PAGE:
Rep. Paul Ryan (R-WY) is finally offering a Republican replacement for the Affordable Care Act. But don’t expect any new ideas — the chairman of the powerful House Budget Committee has dusted off his “Roadmap For America’s Future” proposal and is now officially offering it up a viable alternative to the ACA. The plan doubles down on Ryan’s effort to end the traditional Medicare program for future retirees and block grants Medicaid to the states, but then goes even further, re-stating Ryan’s long-term goal of ending the existing employer-based health care system and pushing individuals and families into the unregulated individual health insurance market with a voucher in hand.
With the Affordable Care Act fully repealed, Ryan would eliminate the existing subsidy for employer-sponsored insurance and use those dollars to provide families and individuals with tax credits to purchase coverage on their own. Those denied insurance because of a pre-existing conditions can enroll in a state-based high risk pools full of sick people. Americans currently under 55 years of age will move into a private plan outside of the Medicare system and states will receive less federal funds for their Medicaid program through a “block” of dollars that does not keep up with costs.
What could go wrong? Well, if you’ve been following the health care debate for the last decade, you know that the GOP’s boilerplate approach to health care policy has several very significant flaws:
1) Ryan’s “premium support” proposal for Medicare wouldn’t do anything to actually lower the nation’s health care spending. Rather, it reduces government expenditures by asking future enrollees to pay more for their health care coverage. Future seniors would be taken out of the traditional Medicare program and given a “premium support” to purchase more expensive private coverage. As the Congressional Budget Office (CBO) concluded in its analysis of the Ryan proposal, “a typical beneficiary would spend more for health care…[because] private plans would cost more than traditional Medicare.” ”This would more than double out-of-pocket health-care spending by a typical senior to $12,500 per year.”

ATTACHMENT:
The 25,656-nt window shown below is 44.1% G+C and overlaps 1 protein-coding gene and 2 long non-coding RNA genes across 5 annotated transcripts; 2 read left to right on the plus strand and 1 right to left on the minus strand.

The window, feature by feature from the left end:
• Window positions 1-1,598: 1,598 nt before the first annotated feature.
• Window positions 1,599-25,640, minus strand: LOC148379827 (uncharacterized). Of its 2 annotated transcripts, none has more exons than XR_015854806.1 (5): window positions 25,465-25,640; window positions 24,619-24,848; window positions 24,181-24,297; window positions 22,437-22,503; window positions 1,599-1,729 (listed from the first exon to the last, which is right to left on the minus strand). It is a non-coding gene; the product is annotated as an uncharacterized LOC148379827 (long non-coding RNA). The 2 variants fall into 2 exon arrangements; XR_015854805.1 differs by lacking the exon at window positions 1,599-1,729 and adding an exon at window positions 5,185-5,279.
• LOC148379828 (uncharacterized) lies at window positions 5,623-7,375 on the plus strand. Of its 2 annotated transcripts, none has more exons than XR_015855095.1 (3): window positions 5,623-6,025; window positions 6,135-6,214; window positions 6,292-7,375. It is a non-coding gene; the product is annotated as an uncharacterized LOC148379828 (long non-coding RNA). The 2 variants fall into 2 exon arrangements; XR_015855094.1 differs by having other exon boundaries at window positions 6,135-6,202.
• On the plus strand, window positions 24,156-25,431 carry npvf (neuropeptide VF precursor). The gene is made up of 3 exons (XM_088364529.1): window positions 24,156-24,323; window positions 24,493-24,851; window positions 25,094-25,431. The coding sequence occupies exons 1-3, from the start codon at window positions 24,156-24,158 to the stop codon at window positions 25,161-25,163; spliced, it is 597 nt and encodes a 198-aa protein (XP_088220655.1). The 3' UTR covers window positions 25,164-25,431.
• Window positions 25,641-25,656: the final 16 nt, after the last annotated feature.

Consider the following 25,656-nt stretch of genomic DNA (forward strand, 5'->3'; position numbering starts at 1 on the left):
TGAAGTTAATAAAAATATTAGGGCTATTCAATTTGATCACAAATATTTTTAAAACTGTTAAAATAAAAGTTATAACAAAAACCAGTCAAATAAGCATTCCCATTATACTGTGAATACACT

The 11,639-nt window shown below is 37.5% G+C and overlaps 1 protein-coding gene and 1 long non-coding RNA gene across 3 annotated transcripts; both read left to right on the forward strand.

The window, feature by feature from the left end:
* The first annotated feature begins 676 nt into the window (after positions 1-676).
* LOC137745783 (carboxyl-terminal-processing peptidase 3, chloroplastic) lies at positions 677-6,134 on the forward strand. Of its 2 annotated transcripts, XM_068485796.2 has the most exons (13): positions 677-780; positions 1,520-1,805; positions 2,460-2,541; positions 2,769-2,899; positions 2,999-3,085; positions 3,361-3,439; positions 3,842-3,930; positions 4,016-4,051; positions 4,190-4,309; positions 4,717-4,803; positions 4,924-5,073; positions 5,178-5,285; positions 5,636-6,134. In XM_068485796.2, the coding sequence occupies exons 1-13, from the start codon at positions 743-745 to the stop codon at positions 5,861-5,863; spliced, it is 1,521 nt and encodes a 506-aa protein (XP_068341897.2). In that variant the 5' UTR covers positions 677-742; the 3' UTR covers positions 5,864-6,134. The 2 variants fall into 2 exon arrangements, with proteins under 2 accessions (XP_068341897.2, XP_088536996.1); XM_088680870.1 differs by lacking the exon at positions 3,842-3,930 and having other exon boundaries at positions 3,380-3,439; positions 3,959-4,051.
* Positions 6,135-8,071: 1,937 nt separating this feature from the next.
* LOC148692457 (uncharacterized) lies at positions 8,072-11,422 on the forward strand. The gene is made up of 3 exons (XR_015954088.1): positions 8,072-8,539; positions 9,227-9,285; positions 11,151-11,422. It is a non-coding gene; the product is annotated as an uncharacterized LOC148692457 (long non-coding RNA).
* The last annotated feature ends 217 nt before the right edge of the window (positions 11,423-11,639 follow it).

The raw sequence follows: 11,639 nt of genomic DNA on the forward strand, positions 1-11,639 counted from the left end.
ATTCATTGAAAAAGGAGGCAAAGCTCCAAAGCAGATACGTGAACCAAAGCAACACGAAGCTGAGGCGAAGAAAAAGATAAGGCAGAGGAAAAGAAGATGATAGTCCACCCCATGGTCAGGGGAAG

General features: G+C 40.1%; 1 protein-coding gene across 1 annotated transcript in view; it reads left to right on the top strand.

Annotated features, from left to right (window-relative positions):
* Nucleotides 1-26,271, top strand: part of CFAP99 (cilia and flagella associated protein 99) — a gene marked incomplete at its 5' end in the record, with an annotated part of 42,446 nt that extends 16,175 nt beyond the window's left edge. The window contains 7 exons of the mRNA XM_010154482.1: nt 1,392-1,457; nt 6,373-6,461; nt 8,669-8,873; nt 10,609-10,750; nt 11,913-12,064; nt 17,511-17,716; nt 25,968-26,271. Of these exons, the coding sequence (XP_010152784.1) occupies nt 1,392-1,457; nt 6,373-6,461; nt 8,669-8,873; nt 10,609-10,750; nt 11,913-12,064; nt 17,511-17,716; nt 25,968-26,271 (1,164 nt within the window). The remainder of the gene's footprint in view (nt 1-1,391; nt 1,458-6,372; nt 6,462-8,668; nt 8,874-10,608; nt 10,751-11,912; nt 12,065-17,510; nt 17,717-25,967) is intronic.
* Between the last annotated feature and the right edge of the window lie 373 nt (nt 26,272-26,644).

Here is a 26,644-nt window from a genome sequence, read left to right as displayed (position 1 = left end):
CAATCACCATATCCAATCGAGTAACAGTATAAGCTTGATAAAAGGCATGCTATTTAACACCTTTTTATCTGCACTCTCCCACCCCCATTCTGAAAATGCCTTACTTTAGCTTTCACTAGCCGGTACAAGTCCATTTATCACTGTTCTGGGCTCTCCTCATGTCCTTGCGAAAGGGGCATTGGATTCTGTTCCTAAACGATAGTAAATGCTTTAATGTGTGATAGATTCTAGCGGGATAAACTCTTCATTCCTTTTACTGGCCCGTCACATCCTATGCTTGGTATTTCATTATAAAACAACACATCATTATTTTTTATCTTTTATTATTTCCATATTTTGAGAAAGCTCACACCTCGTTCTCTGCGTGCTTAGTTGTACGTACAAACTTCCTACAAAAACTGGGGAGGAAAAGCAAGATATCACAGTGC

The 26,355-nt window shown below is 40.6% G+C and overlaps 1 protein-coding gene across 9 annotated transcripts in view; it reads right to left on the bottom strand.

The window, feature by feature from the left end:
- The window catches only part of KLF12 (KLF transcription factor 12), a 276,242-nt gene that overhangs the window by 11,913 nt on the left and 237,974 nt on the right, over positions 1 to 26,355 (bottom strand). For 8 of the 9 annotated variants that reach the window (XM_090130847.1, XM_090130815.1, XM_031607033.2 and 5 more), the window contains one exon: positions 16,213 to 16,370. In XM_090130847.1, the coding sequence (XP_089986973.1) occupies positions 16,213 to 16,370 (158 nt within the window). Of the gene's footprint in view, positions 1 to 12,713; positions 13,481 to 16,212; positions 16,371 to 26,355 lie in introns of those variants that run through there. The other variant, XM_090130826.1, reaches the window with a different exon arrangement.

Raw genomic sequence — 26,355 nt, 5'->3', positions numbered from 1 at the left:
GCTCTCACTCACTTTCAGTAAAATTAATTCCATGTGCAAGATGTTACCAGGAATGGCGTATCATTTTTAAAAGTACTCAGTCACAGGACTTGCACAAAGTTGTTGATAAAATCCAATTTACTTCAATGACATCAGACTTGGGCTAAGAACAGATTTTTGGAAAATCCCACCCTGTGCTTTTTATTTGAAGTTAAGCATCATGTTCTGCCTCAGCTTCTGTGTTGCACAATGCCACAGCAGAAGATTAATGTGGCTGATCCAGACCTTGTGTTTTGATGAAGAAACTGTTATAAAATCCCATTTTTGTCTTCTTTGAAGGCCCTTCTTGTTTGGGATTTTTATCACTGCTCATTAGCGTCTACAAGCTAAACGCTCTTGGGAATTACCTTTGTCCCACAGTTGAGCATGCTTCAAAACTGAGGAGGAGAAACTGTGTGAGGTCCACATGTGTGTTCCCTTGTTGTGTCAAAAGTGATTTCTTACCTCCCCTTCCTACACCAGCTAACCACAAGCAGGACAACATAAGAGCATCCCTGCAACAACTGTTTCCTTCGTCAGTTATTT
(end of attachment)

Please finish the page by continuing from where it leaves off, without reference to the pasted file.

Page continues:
2) A recent Kaiser Family Foundation report has pointed out that converting the existing matching rate formula into a block grant would give states less money that they would have otherwise received and force local governments to cut eligibility to the program. Kaiser examined different scenarios for state responses to reduced federal Medicaid spending and estimated 31 to 44 million Americans could lose their health insurance coverage. In fact, Republican governors recently admitted that the solution would not work for all states.
3) Ryan argued that reforming the tax code would promote individual ownership of health insurance and offer individuals more choice. He thinks this would create the best of both worlds by allowing certain individuals to leave their employer-sponsored health insurance plans and use tax credits to find coverage on their own. But this would only entice young healthy workers to buy cheaper but less substantive insurance in the individual insurance plan market place, increasing costs for sicker workers and forcing some to opt out entirely. Among those who would lose their health care are 56 million Americans with pre-existing chronic health conditions. The credits would also fail to cover the cost of comprehensive coverage.
4) Ryan advocated for allowing individuals to purchase insurance across state lines. This means that insurers would be able to circumvent consumer protections in certain states and sell bare-bone subprime policies to the healthiest (and most profitable) beneficiaries. Companies would have little incentive to do business in states that require coverage for such things as cancer screenings or have guaranteed issue protections and sell plans across the country that deny coverage altogether to high-cost cases. The Affordable Care Act includes a similar — but far better regulated — provision that allows states to form compacts in which they can establish their own regulations.
5 ) Ryan claimed that reforming the medical liability is a “no brainer.” But the current health care law already includes similar demonstration projects, even if the Congressional Budget Office has concluded that malpractice reforms could at most save $54 billion over 10 years.
The major problem here is Ryan’s ideology and underlining philosophy. It’s what economist Jacob Hacker calls The Great Risk Shift. Republicans are slowly dismantling the New-Deal era institutions that spread economic risks “across rich, and poor, healthy and sick, able-bodied and disabled, young and old” and shifting all of the economic costs and risks onto individuals (or as Ryan calls it, freeing Americans from the “relentless expansion of government and a new culture of dependence“).
In the wake of the Great Depression, “political and business leaders put in place new institutions designed to spread broadly the burden of key economic risks, including the risk of poverty in retirement, the risk of unemployment and disability.” “These public and private institutions did not let the individuals off the hook they required contributions and work and proof of eligibility” and they provided all Americans with a guarantee that if they paid into the system, they would later benefit from it.
But under Ryan’s alternative, the economic costs and risks of insurance are spread across a party of one — the individual. If that individual falls sick or a family loses its breadwinner, she or he is only empowered to lose. As Hacker explains, “The next frontier in the Great Risk Shift is the transformation of existing programs — Medicare and Social Security chief among them — from guaranteed benefits defined by law to individualized private accounts that leave workers and families shouldering more and more of the risks that these programs once covered.”